A 1999 study concluded that population growth in the European Union has slowed considerably over the foregoing years and future growth will probably be no faster than it was in the past. It was expected that in the first quarter of the 21st century, the population of most countries would continue to increase. At the subnational level, however, a growing number of regions would face a declining population. Eastern Germany and large parts of Italy and Spain, in particular, are expected to suffer from ‘depopulation’. The strongest decline in residents, by 19 per cent until 2025, is expected in Alentejo, Portugal.
In order to maintain, among other things, an adequate level of regional services for residents of a given area, a municipality needs to be able to anticipate properly the consequences of this development. It is therefore important that we know the underlying causes of the depopulation: is it a result of negative natural growth, negative net migration, or both, and what are the differences, if any, in regional socioeconomic characteristics? All these questions were addressed using the results of Eurostat’s most recent national and regional population scenarios. These scenarios, compiled in 1997 in a joint project of NIDI and Statistics Netherlands, include 204 regions of the European Union.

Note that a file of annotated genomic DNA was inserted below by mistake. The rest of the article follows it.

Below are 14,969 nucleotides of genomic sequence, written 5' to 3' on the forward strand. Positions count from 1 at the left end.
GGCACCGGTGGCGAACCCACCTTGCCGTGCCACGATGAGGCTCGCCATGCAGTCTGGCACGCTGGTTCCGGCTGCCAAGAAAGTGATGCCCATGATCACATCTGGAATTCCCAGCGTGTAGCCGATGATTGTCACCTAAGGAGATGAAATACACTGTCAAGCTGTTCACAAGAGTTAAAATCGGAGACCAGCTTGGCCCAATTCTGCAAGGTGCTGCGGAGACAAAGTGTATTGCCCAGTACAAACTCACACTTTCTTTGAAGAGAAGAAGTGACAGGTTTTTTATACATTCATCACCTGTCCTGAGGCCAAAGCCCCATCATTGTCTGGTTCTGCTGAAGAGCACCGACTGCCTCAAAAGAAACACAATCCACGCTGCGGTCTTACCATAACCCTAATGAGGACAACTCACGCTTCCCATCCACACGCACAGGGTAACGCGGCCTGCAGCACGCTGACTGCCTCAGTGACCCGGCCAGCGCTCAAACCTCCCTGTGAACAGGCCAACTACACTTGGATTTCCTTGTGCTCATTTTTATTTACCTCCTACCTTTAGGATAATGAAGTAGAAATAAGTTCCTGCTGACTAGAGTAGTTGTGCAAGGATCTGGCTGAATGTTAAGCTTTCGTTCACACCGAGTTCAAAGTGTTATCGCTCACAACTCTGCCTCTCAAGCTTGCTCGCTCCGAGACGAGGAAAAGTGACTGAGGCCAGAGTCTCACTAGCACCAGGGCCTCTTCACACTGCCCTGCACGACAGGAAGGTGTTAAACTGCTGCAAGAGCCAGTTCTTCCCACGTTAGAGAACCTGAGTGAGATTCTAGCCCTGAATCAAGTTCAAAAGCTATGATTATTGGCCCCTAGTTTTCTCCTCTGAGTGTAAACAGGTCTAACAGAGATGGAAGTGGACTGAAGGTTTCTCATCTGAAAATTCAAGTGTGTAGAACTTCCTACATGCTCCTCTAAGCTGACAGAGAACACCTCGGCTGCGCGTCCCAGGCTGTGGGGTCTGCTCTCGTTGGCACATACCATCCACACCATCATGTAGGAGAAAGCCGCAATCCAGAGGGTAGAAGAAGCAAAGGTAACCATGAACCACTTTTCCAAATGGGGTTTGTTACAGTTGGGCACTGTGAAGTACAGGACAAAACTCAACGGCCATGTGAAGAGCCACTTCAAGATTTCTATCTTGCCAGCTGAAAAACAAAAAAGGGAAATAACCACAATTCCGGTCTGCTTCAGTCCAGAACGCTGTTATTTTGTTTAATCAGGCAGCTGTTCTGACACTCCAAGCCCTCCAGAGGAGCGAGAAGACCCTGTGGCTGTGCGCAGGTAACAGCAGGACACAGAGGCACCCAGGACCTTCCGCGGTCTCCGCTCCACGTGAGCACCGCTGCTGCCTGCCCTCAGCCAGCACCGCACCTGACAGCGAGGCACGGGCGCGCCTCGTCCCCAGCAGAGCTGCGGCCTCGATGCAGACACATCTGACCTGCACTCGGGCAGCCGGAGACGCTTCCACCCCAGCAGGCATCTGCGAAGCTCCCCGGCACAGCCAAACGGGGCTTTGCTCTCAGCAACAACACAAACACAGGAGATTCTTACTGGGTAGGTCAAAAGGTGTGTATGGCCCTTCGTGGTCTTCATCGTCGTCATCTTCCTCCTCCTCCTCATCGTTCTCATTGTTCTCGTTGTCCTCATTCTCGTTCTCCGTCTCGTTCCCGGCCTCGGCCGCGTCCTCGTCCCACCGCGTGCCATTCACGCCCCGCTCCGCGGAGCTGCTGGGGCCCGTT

|Also view a corresponding VIDEO on childhood internal mobility|
In 2020 we celebrated our 50th anniversary as the national demographic institute of the Netherlands. Here we look back at 50 years of NIDI research and relate that to our current research. We present insights and landmarks from some of the studies that have been conducted in the past, combined with short videos of early career scholars at NIDI, presenting current research projects on similar topics.